Using a CMS like Contentful can improve the performance of your Next.js application because it allows you to store and deliver content separately from your application code. This can make your application faster and more scalable, especially if you have a lot of content or traffic.

With Contentful, you can deliver your content to any platform or device using APIs. Contentful can be integrated into your Next.js web application with just a few lines of code, enabling you to access and display your content flexibly and dynamically.

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Build a Simple Blog Application with Contentful and Next.js

NBB: Ad-hoc CLJS Scripting on Node.js


Not babashka. Node.js babashka!?

Ad-hoc CLJS scripting on Node.js.


Experimental. Please report issues here.

Goals and features

Nbb's main goal is to make it easy to get started with ad hoc CLJS scripting on Node.js.

Additional goals and features are:

  • Fast startup without relying on a custom version of Node.js.
  • Small artifact (current size is around 1.2MB).
  • First class macros.
  • Support building small TUI apps using Reagent.
  • Complement babashka with libraries from the Node.js ecosystem.


Nbb requires Node.js v12 or newer.

How does this tool work?

CLJS code is evaluated through SCI, the same interpreter that powers babashka. Because SCI works with advanced compilation, the bundle size, especially when combined with other dependencies, is smaller than what you get with self-hosted CLJS. That makes startup faster. The trade-off is that execution is less performant and that only a subset of CLJS is available (e.g. no deftype, yet).


Install nbb from NPM:

$ npm install nbb -g

Omit -g for a local install.

Try out an expression:

$ nbb -e '(+ 1 2 3)'

And then install some other NPM libraries to use in the script. E.g.:

$ npm install csv-parse shelljs zx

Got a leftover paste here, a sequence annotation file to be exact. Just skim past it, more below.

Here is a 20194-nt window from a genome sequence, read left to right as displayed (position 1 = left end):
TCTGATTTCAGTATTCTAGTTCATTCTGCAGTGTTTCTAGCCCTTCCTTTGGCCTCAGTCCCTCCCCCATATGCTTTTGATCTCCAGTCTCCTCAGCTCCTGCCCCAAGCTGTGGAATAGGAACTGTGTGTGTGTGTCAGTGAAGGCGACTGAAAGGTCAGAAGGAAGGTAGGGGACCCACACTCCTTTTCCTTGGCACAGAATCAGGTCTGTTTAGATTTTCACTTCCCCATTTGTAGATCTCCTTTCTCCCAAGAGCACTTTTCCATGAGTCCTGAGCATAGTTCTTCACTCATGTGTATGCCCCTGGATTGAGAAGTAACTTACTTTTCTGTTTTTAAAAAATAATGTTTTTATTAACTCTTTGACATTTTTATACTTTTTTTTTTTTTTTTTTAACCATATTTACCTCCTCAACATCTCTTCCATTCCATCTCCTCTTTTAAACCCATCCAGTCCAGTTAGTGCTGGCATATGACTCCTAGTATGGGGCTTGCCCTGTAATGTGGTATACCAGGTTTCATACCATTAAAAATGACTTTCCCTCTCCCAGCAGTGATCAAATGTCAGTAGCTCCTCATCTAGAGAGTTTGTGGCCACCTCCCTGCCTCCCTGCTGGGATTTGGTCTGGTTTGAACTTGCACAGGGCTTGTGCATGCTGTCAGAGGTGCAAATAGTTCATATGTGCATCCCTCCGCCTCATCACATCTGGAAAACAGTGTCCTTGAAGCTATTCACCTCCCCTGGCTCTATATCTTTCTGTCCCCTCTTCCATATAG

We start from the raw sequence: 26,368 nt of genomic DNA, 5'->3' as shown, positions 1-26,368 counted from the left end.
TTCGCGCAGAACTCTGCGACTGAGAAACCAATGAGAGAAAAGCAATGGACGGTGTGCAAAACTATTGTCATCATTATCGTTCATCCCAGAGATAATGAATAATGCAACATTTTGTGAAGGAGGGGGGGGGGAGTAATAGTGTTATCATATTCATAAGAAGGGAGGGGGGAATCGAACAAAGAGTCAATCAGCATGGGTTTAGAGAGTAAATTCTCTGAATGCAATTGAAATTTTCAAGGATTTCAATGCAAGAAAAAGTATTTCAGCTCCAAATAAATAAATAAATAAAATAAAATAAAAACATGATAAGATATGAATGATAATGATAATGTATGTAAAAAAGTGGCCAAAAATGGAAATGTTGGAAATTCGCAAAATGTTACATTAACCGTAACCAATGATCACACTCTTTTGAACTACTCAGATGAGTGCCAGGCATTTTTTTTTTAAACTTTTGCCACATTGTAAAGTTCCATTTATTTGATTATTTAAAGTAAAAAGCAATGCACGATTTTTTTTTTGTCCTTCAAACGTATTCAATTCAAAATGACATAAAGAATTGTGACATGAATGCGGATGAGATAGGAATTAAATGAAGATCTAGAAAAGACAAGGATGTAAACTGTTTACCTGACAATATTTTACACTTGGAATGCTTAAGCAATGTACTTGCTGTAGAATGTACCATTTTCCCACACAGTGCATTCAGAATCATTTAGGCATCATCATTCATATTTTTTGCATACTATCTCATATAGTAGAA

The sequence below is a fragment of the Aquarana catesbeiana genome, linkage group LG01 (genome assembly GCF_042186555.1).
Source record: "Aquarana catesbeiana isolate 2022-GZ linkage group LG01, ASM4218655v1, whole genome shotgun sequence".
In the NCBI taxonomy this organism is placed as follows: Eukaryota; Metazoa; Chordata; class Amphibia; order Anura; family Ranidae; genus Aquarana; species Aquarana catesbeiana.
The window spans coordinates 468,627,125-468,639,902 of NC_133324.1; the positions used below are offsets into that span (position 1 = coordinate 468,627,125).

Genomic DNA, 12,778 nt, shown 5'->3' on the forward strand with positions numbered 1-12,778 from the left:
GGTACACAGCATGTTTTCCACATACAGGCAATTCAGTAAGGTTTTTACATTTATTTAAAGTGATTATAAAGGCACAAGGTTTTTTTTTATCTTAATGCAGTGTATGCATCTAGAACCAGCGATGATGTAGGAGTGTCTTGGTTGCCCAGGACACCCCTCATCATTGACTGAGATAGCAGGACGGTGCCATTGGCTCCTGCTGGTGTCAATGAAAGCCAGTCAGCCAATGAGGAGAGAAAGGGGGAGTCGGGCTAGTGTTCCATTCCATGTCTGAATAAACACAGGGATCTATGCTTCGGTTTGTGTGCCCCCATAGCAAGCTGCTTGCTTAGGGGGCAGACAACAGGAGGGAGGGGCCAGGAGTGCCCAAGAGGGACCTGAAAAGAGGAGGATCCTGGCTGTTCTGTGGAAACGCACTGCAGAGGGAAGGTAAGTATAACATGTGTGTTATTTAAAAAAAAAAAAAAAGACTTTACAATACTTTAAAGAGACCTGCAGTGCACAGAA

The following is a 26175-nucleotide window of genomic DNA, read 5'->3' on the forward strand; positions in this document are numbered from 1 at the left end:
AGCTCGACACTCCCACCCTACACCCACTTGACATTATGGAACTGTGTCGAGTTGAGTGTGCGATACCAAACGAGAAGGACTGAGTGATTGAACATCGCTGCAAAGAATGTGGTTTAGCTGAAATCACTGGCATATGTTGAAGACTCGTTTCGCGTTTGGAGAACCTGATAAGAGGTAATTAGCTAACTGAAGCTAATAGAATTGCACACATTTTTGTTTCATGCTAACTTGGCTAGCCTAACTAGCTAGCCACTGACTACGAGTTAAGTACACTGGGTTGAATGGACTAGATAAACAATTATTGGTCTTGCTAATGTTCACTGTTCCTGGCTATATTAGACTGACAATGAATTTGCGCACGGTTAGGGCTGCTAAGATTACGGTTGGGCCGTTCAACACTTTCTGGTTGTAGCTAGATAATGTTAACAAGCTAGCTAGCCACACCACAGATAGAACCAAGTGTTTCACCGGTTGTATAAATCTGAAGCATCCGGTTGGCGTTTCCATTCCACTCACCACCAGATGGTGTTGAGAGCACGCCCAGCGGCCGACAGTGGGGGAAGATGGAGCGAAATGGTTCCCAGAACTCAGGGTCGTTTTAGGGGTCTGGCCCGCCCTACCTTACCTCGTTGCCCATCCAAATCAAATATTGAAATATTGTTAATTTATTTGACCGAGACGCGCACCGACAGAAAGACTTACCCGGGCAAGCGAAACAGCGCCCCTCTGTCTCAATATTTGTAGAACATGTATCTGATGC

Create a script which uses the NPM libraries:

(ns script
  (:require ["csv-parse/lib/sync$default" :as csv-parse]
            ["fs" :as fs]
            ["path" :as path]
            ["shelljs$default" :as sh]
            ["term-size$default" :as term-size]
            ["zx$default" :as zx]
            ["zx$fs" :as zxfs]
            [nbb.core :refer [*file*]]))

(prn (path/resolve "."))

(prn (term-size))

(println (count (str (fs/readFileSync *file*))))

(prn (sh/ls "."))

(prn (csv-parse "foo,bar"))

(prn (zxfs/existsSync *file*))

(zx/$ #js ["ls"])

Call the script:

$ nbb script.cljs
#js {:columns 216, :rows 47}
#js ["node_modules" "package-lock.json" "package.json" "script.cljs"]
#js [#js ["foo" "bar"]]
$ ls


Nbb has first class support for macros: you can define them right inside your .cljs file, like you are used to from JVM Clojure. Consider the plet macro to make working with promises more palatable:

(defmacro plet
  [bindings & body]
  (let [binding-pairs (reverse (partition 2 bindings))
        body (cons 'do body)]
    (reduce (fn [body [sym expr]]
              (let [expr (list '.resolve 'js/Promise expr)]
                (list '.then expr (list 'clojure.core/fn (vector sym)

Using this macro we can look async code more like sync code. Consider this puppeteer example:

(-> (.launch puppeteer)
      (.then (fn [browser]
               (-> (.newPage browser)
                   (.then (fn [page]
                            (-> (.goto page "")
                                (.then #(.screenshot page #js{:path "screenshot.png"}))
                                (.catch #(js/console.log %))
                                (.then #(.close browser)))))))))

Using plet this becomes:

(plet [browser (.launch puppeteer)
       page (.newPage browser)
       _ (.goto page "")
       _ (-> (.screenshot page #js{:path "screenshot.png"})
             (.catch #(js/console.log %)))]
      (.close browser))

See the puppeteer example for the full code.

Since v0.0.36, nbb includes promesa which is a library to deal with promises. The above plet macro is similar to promesa.core/let.

Startup time

$ time nbb -e '(+ 1 2 3)'
nbb -e '(+ 1 2 3)'   0.17s  user 0.02s system 109% cpu 0.168 total

The baseline startup time for a script is about 170ms seconds on my laptop. When invoked via npx this adds another 300ms or so, so for faster startup, either use a globally installed nbb or use $(npm bin)/nbb script.cljs to bypass npx.


NPM dependencies

Nbb does not depend on any NPM dependencies. All NPM libraries loaded by a script are resolved relative to that script. When using the Reagent module, React is resolved in the same way as any other NPM library.